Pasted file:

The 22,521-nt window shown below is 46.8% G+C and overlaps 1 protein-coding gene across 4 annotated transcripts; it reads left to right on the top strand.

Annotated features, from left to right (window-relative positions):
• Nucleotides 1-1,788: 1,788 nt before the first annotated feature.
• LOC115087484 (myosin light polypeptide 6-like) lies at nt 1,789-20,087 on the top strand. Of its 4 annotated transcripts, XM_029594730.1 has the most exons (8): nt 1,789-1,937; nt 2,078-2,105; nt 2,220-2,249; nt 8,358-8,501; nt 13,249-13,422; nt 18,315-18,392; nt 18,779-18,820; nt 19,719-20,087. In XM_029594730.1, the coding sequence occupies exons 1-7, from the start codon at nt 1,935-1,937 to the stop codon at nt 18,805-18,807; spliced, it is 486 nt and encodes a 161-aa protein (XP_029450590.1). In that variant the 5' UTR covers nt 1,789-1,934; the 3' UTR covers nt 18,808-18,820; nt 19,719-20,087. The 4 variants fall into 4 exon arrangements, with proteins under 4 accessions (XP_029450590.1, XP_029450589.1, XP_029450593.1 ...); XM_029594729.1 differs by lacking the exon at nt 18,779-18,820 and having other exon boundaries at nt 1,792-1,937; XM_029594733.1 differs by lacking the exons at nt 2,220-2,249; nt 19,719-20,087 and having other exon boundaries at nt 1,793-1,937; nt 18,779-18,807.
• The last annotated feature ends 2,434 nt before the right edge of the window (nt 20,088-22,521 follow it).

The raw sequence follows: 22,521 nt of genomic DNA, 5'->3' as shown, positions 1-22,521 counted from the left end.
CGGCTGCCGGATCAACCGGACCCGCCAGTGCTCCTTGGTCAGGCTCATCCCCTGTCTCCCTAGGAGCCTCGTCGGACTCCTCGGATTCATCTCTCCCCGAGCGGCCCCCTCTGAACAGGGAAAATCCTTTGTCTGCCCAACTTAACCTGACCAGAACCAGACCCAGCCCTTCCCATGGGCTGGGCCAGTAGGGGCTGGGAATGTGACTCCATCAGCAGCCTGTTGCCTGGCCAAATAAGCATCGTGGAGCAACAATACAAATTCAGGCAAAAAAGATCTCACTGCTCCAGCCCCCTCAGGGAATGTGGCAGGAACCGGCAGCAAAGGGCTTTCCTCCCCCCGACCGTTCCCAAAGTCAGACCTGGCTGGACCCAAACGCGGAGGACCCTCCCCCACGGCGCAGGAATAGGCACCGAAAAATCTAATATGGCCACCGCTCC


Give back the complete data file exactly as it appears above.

The 22,521-nt window shown below is 46.8% G+C and overlaps 1 protein-coding gene across 4 annotated transcripts; it reads left to right on the top strand.

Annotated features, from left to right (window-relative positions):
• Nucleotides 1-1,788: 1,788 nt before the first annotated feature.
• LOC115087484 (myosin light polypeptide 6-like) lies at nt 1,789-20,087 on the top strand. Of its 4 annotated transcripts, XM_029594730.1 has the most exons (8): nt 1,789-1,937; nt 2,078-2,105; nt 2,220-2,249; nt 8,358-8,501; nt 13,249-13,422; nt 18,315-18,392; nt 18,779-18,820; nt 19,719-20,087. In XM_029594730.1, the coding sequence occupies exons 1-7, from the start codon at nt 1,935-1,937 to the stop codon at nt 18,805-18,807; spliced, it is 486 nt and encodes a 161-aa protein (XP_029450590.1). In that variant the 5' UTR covers nt 1,789-1,934; the 3' UTR covers nt 18,808-18,820; nt 19,719-20,087. The 4 variants fall into 4 exon arrangements, with proteins under 4 accessions (XP_029450590.1, XP_029450589.1, XP_029450593.1 ...); XM_029594729.1 differs by lacking the exon at nt 18,779-18,820 and having other exon boundaries at nt 1,792-1,937; XM_029594733.1 differs by lacking the exons at nt 2,220-2,249; nt 19,719-20,087 and having other exon boundaries at nt 1,793-1,937; nt 18,779-18,807.
• The last annotated feature ends 2,434 nt before the right edge of the window (nt 20,088-22,521 follow it).

The raw sequence follows: 22,521 nt of genomic DNA, 5'->3' as shown, positions 1-22,521 counted from the left end.
CGGCTGCCGGATCAACCGGACCCGCCAGTGCTCCTTGGTCAGGCTCATCCCCTGTCTCCCTAGGAGCCTCGTCGGACTCCTCGGATTCATCTCTCCCCGAGCGGCCCCCTCTGAACAGGGAAAATCCTTTGTCTGCCCAACTTAACCTGACCAGAACCAGACCCAGCCCTTCCCATGGGCTGGGCCAGTAGGGGCTGGGAATGTGACTCCATCAGCAGCCTGTTGCCTGGCCAAATAAGCATCGTGGAGCAACAATACAAATTCAGGCAAAAAAGATCTCACTGCTCCAGCCCCCTCAGGGAATGTGGCAGGAACCGGCAGCAAAGGGCTTTCCTCCCCCCGACCGTTCCCAAAGTCAGACCTGGCTGGACCCAAACGCGGAGGACCCTCCCCCACGGCGCAGGAATAGGCACCGAAAAATCTAATATGGCCACCGCTCC